An Introduction to Geocaching

Basically, geocaching is a high-tech version of treasure hunting. Geocachers seek out hidden treasures utilizing GPS coordinates posted on the Internet by those hiding the cache. Using a GarminĀ® GPS unit, they then trek out into the backwoods or urban jungles to find the hiding spot of the cache. Once found, a cache may provide the visitor with a wide variety of rewards. If the visitor takes something out of the cache, they are asked to leave something in return. For some, the biggest reward is the thrill of the search and the discovery of a place that they have never been. This growing outdoor sport has a simple set of rules, making it easy for anyone to play. The challenging part is finding the cache. Some caches have even been planted on mountainsides and underwater! Once geocachers find a cache, they follow these basic rules:

Fill out the logbook.
Take something out of the cache.
Put something in the cache.
Return the cache to the exact position and condition in which it was found.

Caches typically consist of a waterproof container discreetly placed within the local terrain. The container will include a logbook and any number of more or less valuable items such as toys, books, money, jewelry, trinkets, etc. You never know what the founder or other visitors of the cache may have left for you to enjoy. Be sure to fill out the logbook with the date and time you visit the cache and leave something in return. Choose a GPS unit. You will need a Garmin GPS unit to help you find or mark cache locations and Internet access for finding or sharing the coordinates. Garmin offers an impressive array of products for geocachers. GARMIN 12-channel units have an accuracy of less than 15 meters (49ft), and less than 3 meters (10 ft.) on WAAS-capable models. In general, features to look for when purchasing a GPS unit to geocache include:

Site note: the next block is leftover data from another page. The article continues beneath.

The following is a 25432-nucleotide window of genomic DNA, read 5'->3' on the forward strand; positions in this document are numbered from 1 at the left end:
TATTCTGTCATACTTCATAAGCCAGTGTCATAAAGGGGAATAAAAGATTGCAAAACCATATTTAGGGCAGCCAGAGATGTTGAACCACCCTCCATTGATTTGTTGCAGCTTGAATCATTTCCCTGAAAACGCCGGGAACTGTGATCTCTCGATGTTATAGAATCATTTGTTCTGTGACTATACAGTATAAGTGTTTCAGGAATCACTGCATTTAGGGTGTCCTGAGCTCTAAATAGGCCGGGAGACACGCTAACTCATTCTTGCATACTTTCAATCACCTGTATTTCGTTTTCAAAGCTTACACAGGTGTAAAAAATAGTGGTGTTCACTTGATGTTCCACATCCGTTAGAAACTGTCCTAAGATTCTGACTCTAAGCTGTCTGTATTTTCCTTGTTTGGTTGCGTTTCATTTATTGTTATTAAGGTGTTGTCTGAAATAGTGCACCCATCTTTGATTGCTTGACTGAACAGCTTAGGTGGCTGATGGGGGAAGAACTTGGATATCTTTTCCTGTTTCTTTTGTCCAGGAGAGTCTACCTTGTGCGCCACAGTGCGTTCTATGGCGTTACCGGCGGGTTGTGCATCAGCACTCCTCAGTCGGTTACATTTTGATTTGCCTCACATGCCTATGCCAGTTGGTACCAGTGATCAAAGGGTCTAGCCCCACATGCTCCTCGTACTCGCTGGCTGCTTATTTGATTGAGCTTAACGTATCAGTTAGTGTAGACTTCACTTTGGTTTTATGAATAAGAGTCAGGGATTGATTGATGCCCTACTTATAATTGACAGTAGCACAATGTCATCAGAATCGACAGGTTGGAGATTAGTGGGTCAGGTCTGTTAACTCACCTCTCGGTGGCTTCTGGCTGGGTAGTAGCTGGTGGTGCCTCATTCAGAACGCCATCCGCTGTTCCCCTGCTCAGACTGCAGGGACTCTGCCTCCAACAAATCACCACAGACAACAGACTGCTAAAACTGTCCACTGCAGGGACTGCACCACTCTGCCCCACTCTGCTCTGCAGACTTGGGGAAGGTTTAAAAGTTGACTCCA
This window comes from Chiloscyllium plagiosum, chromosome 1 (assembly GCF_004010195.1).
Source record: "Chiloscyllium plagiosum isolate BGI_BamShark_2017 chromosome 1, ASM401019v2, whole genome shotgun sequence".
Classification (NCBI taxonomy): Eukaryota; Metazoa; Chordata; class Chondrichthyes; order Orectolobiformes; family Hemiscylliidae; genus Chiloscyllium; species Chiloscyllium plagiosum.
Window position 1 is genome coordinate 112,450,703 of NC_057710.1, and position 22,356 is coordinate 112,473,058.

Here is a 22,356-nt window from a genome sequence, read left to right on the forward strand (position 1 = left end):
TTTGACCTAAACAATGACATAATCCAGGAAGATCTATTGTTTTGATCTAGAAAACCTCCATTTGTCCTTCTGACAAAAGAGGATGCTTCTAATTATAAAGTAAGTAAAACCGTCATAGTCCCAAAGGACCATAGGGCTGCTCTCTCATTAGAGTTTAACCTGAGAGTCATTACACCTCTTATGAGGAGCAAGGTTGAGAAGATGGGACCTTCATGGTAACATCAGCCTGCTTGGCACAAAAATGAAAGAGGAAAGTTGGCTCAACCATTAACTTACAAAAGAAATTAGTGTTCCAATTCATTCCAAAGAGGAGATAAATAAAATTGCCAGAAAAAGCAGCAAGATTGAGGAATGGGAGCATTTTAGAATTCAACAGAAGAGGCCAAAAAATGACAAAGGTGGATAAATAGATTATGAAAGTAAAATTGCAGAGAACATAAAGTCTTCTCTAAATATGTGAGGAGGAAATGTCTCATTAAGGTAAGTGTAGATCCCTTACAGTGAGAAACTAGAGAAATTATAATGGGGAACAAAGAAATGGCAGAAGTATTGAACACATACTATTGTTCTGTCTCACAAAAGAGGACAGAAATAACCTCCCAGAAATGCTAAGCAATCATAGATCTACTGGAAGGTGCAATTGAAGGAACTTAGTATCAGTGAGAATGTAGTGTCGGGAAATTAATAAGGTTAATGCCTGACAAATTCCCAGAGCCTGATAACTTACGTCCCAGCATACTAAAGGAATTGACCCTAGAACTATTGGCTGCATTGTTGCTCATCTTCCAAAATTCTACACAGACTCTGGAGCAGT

Lightweight and compact – makes it easier to carry (look for a wrist strap too!).
Waterproof – caches can be hidden under or near water.
Long battery life, a must for those hard-to-find, remote caches.
Waypoint storage – will hold more cache locations.
Screen readability – should be easy to read in daylight and at night.

Advanced features which make it even easier for you to find that big cache include:

WAAS-enabled – means your GPS unit will give you better position accuracy – within 3 meters (10 feet) 95% of the time.
Built-in Compass – convenient and comes in handy when you get within 100 feet of your cache.
Altimeter – shows how high up you are for those vertically hidden caches.
Mapping Capabilities – makes it easier to navigate when you can download maps to your unit and see the terrain.
An external antenna for use under heavy tree cover or difficult terrains.

Finding a cache, once you have a GPS unit, you will need to go online to start finding cache locations or report a cache that you have created. Literally thousands are out there go to to find them. Geocache responsibly. Garmin is committed to protecting the environment. they strive to make the safest, most planet-friendly products and encourage others to use their products responsibly. Please seek permission before geocaching on private or public lands.

Geocaching can have an unintended impact on the earth’s natural resources and result in trampled vegetation, damaged habitats and destruction of parks’ historical and cultural resources. Placing a cache on lands administered by the National Park Service (NPS) is illegal without first obtaining permission. Please contact your local park to obtain a special use permit or inquire about sites designated for geocaching on park property. Help make geocaching an educational and entertaining experience while preserving our environment for future generations of geocachers to come!